The government has published its response to recommendations set out in the Review and Refresh of Bioscience 2015 report to help the UK’s science base maintain its global ranking, but the Bioindustry Association says the plans fail to adequately address the financial issues.

Last year, the government’s Department for Business Enterprise and Regulatory Reform asked Sir David Cooksey, in partnership with the BIA, to review and refresh his previous Bioscience 2015 report, and in January this year 23 recommendations designed to help create an environment in which the UK life sciences industry can bloom and maintain a global competitive edge were published.

In response to these recommendations, the government has outlined key commitments that Business Secretary Peter Mandelson claims will “encourage the development of bioscience in the UK and to create supportive conditions for bioscience investment”. These measures include:

- The creation of a new stratified disease strategy by the government and industry to encourage and support the development of drugs designed for ‘niche’ populations;

- The inclusion of clinical research metrics in the National Health Service’s quality accounts, for a transparent way to ensure Trusts report to their local populations on research activities. Also, the government has set the target of doubling the number of patients taking part in clinical trials over the next five years;

- A consultation on how any changes to the current tax system might help to boost research activity; and

- The development to a new database of companies in the medical biotechnology, industrial biotechnology and healthcare technology sectors to provide a source of reliable data that can be used to measure progress and as a base for policy decisions.

Commenting on the commitments, Mandel said: "We want the UK to be one of the best places in the world to create, grow and base a hi-tech, high-growth company”, and that the “government and industry must work together to create a business environment that encourages innovation and investment in life sciences".

And Lord Drayson, Minister for Science and Innovation, said the response is “the first and key part of a broader cross government strategy on life sciences”, which will continue to be driven forward by the Office for Life Sciences.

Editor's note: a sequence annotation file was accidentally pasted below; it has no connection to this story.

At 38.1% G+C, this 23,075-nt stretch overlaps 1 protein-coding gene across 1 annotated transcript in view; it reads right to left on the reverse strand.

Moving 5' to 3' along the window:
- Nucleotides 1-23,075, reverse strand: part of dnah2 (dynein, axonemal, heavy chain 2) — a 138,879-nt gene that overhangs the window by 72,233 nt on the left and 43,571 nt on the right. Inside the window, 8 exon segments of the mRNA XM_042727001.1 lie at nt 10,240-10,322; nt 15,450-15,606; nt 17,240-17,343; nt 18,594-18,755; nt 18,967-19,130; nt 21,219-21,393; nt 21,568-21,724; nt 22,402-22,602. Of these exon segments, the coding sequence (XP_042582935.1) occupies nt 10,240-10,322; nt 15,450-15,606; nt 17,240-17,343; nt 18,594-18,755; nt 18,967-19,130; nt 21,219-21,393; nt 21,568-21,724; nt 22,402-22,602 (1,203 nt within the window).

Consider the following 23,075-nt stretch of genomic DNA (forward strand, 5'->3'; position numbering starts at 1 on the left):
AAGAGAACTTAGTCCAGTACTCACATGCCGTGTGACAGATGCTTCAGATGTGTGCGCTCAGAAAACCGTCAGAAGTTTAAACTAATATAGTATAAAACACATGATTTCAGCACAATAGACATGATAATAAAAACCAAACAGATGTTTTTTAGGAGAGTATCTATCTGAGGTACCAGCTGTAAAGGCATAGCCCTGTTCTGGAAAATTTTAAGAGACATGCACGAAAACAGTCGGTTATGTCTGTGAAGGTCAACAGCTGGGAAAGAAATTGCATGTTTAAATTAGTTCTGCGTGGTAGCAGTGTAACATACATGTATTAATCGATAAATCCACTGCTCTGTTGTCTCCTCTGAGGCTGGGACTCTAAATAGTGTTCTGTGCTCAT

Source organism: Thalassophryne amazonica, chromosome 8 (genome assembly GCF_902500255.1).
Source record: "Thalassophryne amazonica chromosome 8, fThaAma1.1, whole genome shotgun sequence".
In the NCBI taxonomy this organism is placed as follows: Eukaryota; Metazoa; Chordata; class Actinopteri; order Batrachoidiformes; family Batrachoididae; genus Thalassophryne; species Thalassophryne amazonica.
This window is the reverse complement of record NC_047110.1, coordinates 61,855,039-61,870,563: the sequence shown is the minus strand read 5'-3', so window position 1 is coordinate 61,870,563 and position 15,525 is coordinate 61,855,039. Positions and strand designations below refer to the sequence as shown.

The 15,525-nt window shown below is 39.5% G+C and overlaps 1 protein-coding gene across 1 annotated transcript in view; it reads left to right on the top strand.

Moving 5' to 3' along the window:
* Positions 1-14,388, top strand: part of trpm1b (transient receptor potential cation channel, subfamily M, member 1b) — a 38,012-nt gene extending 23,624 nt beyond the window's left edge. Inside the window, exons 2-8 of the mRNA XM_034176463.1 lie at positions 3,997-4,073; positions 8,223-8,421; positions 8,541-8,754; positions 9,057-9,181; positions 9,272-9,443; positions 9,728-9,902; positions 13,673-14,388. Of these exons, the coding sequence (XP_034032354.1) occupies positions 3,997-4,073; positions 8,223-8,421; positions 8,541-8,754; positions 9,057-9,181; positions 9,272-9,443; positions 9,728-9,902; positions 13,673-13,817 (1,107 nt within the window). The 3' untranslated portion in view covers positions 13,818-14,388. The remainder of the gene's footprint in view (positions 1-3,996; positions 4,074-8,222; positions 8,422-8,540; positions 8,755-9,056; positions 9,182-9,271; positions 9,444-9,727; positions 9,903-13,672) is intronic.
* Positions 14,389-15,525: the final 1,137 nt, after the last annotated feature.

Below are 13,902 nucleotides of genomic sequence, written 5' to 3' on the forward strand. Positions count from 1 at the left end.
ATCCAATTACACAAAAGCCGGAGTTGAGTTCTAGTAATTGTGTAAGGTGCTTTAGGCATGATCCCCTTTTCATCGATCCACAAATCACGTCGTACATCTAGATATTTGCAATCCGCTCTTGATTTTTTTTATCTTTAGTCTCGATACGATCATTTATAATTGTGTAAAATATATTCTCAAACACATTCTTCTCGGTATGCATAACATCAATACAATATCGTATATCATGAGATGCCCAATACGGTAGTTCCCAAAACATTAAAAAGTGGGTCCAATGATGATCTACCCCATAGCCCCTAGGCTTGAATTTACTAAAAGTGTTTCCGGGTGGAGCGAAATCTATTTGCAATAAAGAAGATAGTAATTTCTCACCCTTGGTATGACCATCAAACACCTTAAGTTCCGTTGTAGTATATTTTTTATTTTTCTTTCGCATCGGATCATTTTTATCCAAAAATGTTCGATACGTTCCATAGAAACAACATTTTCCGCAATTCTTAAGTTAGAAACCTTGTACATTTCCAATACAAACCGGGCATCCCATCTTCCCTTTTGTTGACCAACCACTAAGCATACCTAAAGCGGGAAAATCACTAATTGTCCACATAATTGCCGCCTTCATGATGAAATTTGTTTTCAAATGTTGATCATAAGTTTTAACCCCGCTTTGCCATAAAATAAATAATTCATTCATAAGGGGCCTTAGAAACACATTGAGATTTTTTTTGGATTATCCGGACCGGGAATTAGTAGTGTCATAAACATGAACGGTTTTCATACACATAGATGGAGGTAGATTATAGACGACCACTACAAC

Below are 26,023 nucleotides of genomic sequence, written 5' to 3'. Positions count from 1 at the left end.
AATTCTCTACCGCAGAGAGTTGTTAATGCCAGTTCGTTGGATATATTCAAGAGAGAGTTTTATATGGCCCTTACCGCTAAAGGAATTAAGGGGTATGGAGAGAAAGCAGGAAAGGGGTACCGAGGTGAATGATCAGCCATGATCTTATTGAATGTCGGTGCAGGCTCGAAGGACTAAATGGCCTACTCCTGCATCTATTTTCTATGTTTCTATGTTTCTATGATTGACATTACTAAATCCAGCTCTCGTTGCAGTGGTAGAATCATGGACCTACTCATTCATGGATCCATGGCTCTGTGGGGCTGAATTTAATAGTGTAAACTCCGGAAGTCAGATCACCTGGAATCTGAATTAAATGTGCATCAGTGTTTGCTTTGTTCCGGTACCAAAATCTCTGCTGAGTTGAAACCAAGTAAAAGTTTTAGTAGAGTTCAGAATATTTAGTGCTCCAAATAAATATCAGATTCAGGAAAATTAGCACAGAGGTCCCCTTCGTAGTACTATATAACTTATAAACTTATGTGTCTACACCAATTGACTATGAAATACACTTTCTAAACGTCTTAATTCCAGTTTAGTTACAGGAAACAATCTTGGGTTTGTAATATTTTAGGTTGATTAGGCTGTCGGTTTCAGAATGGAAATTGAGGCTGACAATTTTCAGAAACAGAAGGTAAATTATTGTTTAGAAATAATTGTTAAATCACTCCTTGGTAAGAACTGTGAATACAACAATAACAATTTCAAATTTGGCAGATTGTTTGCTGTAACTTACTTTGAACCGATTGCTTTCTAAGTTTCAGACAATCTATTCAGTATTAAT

The government created the OLS created earlier this year “to make a real difference to the operating environment for life sciences companies.” Drayson says the OLS will assess the tax treatment of intellectual property to help boost UK competitiveness, and that the government is committed to “working with a wide range of companies, through the OLS, to create an environment in the UK where life sciences can flourish, where innovation can prosper, and where the NHS is a leading customer of new and innovative medicines and technologies”.

The BIA has broadly welcomed the government’s commitments, applauding its response to some of the longer-term recommendations on regulation, such as taking leadership on the EU Clinical Trials Directive, and the promised tax review.

Disappointment and concern
However, the group says it is “extremely disappointed and gravely concerned” that recommendations relating to finance, such as the creation of an innovation fund, changes to R&D tax credits, and incentives to encourage pharmaceutical company investment in biotechnology firms “have been overlooked or rejected”.

“We recognise that government has done much to support the sector since 1997…[but]…overall we do not feel that the government’s responses have gone far enough, and are particularly disappointed that the issue of access to finance has not been addressed at this critical time”, said Clive Dix, Chairman of the BIA.

“What I am being told daily by members is that for biotech to become a new driver of growth and prosperity and play a leading role in driving our economy, as Government wishes, then company financing still need to be addressed,” he stressed.